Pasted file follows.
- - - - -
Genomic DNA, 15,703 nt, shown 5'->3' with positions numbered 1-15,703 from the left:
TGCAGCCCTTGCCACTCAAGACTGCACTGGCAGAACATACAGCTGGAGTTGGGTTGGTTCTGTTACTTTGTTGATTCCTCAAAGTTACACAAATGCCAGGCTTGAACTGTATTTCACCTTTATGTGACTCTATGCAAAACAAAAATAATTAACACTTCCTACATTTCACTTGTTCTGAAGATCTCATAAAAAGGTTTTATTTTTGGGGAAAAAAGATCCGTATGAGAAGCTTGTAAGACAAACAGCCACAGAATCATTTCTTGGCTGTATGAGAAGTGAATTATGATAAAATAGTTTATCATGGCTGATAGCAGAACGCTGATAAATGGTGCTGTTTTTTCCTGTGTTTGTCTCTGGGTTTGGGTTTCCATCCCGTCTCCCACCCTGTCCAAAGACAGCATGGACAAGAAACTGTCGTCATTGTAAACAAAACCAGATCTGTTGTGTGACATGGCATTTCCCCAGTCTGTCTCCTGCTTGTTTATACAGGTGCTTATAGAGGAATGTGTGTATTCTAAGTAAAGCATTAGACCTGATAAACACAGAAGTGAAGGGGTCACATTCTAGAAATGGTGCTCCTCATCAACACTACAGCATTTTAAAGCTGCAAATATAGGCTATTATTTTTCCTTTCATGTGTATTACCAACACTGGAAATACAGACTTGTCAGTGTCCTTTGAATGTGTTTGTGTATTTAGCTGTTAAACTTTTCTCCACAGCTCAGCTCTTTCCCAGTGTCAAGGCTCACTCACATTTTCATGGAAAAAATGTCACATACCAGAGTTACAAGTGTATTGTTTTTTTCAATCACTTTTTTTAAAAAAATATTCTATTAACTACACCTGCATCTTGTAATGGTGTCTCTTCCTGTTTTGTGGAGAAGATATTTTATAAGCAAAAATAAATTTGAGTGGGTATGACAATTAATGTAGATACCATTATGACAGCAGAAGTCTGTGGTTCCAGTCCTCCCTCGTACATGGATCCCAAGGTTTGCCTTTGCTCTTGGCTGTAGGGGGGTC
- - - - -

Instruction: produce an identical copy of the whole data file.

Genomic DNA, 15,703 nt, shown 5'->3' with positions numbered 1-15,703 from the left:
TGCAGCCCTTGCCACTCAAGACTGCACTGGCAGAACATACAGCTGGAGTTGGGTTGGTTCTGTTACTTTGTTGATTCCTCAAAGTTACACAAATGCCAGGCTTGAACTGTATTTCACCTTTATGTGACTCTATGCAAAACAAAAATAATTAACACTTCCTACATTTCACTTGTTCTGAAGATCTCATAAAAAGGTTTTATTTTTGGGGAAAAAAGATCCGTATGAGAAGCTTGTAAGACAAACAGCCACAGAATCATTTCTTGGCTGTATGAGAAGTGAATTATGATAAAATAGTTTATCATGGCTGATAGCAGAACGCTGATAAATGGTGCTGTTTTTTCCTGTGTTTGTCTCTGGGTTTGGGTTTCCATCCCGTCTCCCACCCTGTCCAAAGACAGCATGGACAAGAAACTGTCGTCATTGTAAACAAAACCAGATCTGTTGTGTGACATGGCATTTCCCCAGTCTGTCTCCTGCTTGTTTATACAGGTGCTTATAGAGGAATGTGTGTATTCTAAGTAAAGCATTAGACCTGATAAACACAGAAGTGAAGGGGTCACATTCTAGAAATGGTGCTCCTCATCAACACTACAGCATTTTAAAGCTGCAAATATAGGCTATTATTTTTCCTTTCATGTGTATTACCAACACTGGAAATACAGACTTGTCAGTGTCCTTTGAATGTGTTTGTGTATTTAGCTGTTAAACTTTTCTCCACAGCTCAGCTCTTTCCCAGTGTCAAGGCTCACTCACATTTTCATGGAAAAAATGTCACATACCAGAGTTACAAGTGTATTGTTTTTTTCAATCACTTTTTTTAAAAAAATATTCTATTAACTACACCTGCATCTTGTAATGGTGTCTCTTCCTGTTTTGTGGAGAAGATATTTTATAAGCAAAAATAAATTTGAGTGGGTATGACAATTAATGTAGATACCATTATGACAGCAGAAGTCTGTGGTTCCAGTCCTCCCTCGTACATGGATCCCAAGGTTTGCCTTTGCTCTTGGCTGTAGGGGGGTC